What keeps the lights on? – Ed Ireland’s Substack

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Spoiler alert: It is primarily natural gas, not "gaslighting" which says it is wind and solar.

ENB Pub Note: This article is from Ed Iireland’s Substack. This is one that I highly recommend subscribing and supporting. Ed’s informational articles are fantastic. 

Texas and much of the U.S. had a sweltering summer due to a heat dome parked over Texas and much of the United States. The temperature in Texas this summer was over 100 degrees most days, with the hottest day hitting 109 degrees in Fort Worth, Texas, on August 18. Despite the hype that this was the hottest summer ever in Texas, the summer of 2023 was the second-hottest summer on record behind the summer of 2011. The average temperature in June, July, and August this year was 85.3, but the average temperature in the summer of 2011 was 86.8 degrees.

Right on schedule, Fall is in the air here in North Texas as of the morning of September 13, 2023, with a temperature of 71 degrees. While that may sound warm to some, it felt like a cold front to Texans. The season changing from Summer to Fall happens every year in the first two weeks of September. Our sweltering summer this year seemed like it would never end, but it did, as always, with a cool front moving in, bringing a few days of clouds and rain. It will warm up again but not get as hot as it was in the last few months.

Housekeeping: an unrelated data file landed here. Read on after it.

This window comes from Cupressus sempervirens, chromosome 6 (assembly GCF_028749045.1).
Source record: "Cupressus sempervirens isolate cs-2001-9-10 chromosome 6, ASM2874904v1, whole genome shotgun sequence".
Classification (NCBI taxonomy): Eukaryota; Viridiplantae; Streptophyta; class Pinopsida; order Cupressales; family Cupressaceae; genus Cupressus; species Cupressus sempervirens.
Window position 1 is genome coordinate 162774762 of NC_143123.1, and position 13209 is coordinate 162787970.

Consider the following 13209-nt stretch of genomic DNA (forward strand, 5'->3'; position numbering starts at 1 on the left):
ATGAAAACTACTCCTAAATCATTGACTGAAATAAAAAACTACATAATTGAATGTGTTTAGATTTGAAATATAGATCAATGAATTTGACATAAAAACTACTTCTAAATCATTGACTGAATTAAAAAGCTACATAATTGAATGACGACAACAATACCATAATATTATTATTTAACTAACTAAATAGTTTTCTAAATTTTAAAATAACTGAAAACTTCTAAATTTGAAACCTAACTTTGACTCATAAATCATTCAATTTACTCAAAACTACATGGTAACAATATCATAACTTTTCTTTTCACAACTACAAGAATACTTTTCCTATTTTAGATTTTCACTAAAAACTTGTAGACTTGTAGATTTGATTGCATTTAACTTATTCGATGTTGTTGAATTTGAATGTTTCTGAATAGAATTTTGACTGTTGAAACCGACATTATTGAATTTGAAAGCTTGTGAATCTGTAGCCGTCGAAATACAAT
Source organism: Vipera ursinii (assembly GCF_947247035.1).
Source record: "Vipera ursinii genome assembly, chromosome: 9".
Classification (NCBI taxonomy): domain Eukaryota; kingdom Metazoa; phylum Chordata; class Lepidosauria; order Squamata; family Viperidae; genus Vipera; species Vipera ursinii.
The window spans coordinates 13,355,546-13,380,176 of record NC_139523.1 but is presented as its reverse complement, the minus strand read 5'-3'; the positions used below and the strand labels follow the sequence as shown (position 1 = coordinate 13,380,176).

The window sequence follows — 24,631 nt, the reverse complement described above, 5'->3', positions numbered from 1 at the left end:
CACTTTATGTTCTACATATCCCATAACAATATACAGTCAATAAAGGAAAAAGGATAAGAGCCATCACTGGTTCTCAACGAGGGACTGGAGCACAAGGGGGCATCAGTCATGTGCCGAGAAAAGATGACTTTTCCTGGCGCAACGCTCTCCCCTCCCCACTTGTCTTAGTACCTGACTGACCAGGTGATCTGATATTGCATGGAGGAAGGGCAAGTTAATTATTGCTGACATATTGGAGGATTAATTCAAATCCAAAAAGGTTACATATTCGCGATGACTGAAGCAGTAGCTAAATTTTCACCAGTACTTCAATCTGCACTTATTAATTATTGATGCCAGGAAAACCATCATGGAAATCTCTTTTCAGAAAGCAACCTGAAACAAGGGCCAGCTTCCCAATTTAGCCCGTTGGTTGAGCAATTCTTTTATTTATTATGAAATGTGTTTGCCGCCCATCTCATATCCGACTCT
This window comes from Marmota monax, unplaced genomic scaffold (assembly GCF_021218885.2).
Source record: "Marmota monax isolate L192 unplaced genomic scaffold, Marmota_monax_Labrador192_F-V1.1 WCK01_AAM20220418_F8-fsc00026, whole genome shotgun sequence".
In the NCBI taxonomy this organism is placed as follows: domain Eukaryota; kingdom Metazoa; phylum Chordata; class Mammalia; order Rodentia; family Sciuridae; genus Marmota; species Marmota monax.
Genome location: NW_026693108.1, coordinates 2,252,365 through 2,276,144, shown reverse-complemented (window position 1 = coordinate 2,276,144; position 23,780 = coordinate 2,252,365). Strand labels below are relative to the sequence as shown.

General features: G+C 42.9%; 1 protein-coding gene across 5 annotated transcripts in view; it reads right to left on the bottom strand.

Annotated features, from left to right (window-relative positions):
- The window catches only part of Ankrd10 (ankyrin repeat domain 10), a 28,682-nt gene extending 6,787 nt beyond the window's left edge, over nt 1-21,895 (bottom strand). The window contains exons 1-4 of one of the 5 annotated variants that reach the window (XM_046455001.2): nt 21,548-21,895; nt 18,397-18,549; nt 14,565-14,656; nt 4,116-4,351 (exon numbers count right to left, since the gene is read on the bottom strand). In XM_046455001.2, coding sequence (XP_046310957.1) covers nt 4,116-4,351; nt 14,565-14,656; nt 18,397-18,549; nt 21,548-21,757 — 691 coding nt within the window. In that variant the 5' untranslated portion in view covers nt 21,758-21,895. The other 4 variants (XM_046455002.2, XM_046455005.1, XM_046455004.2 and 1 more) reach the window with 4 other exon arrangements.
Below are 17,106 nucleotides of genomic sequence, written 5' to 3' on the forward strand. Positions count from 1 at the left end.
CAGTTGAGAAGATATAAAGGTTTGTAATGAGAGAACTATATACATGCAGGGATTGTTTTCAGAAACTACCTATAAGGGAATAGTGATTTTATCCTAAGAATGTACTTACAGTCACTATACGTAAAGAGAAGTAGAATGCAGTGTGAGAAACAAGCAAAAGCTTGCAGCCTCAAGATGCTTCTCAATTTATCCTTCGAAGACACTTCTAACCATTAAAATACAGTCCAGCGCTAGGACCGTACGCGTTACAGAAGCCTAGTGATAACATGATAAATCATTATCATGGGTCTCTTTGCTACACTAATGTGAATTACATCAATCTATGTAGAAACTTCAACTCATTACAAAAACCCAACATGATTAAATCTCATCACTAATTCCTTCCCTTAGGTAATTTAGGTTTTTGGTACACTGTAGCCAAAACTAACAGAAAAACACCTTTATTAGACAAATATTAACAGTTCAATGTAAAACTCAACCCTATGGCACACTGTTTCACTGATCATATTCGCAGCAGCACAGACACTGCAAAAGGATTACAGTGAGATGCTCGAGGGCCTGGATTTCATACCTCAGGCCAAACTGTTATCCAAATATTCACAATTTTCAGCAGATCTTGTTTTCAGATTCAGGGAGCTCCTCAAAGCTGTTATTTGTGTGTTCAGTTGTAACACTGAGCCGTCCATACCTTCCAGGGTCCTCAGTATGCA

On the morning of September 13, 2023, the ERCOT grid fuel mix at 9:29 AM is almost exclusively natural gas, coal, and nuclear because the morning is cloudy and the wind is barely blowing, so solar and wind power are low:

Solar generated 8%, and wind was just 2.2% of total generation. Natural gas keeps the lights on along with the other dependables, coal and nuclear. The big three were generating a whopping 89.7% of Texas power.

This mix has been similar for all U.S. grids all summer. Here are some examples. According to data from the Energy Information Administration, EIA, and summarized in Grid Brief, natural gas, coal, and nuclear were the top three sources of power generation for all U.S. grids for the week of September 5 through September 12, 2023:

Of course, there were some regional differences. While ISO New England depended on natural gas, coal, and nuclear, it operated at its limits due to natural gas pipeline constraints. It had to fire up some fuel oil burners, as seen in the little purple blips on September 6, 7, and 8, to avoid load shedding, also known as rolling blackouts.

New York ISO also relied on natural gas, hydro, and nuclear, with a few “bumps” of oil-fired generation to meet peak demands:

PJM Interconnection, the largest U.S. grid, also primarily depended on the three reliables, natural gas, coal, and nuclear:

Midcontinent Independent System Operator, Inc., or MISO, had a few days of higher-than-normal wind on September 5th and 6th but otherwise depended on natural gas, coal, and nuclear:

The Southwest Power Pool, SWPP, had load-balancing challenges, but natural gas and coal generation worked hard to fill the gap when the wind died every day of the week:”

In the California ISO, natural gas, solar, and hydro were the top generators last week. California has so much solar that it “outshined” natural gas from September 5 to the 10th, when natural gas came to the rescue. Even California has some cloudy days and needs help from a fuel that is not weather-dependent. Of course, if California solar fails, they import electricity from neighboring states.

In the Texas grid operated by ERCOT, wind barely edged out natural gas on September 5, but after that, natural gas was back in its usual spot as the top power producer.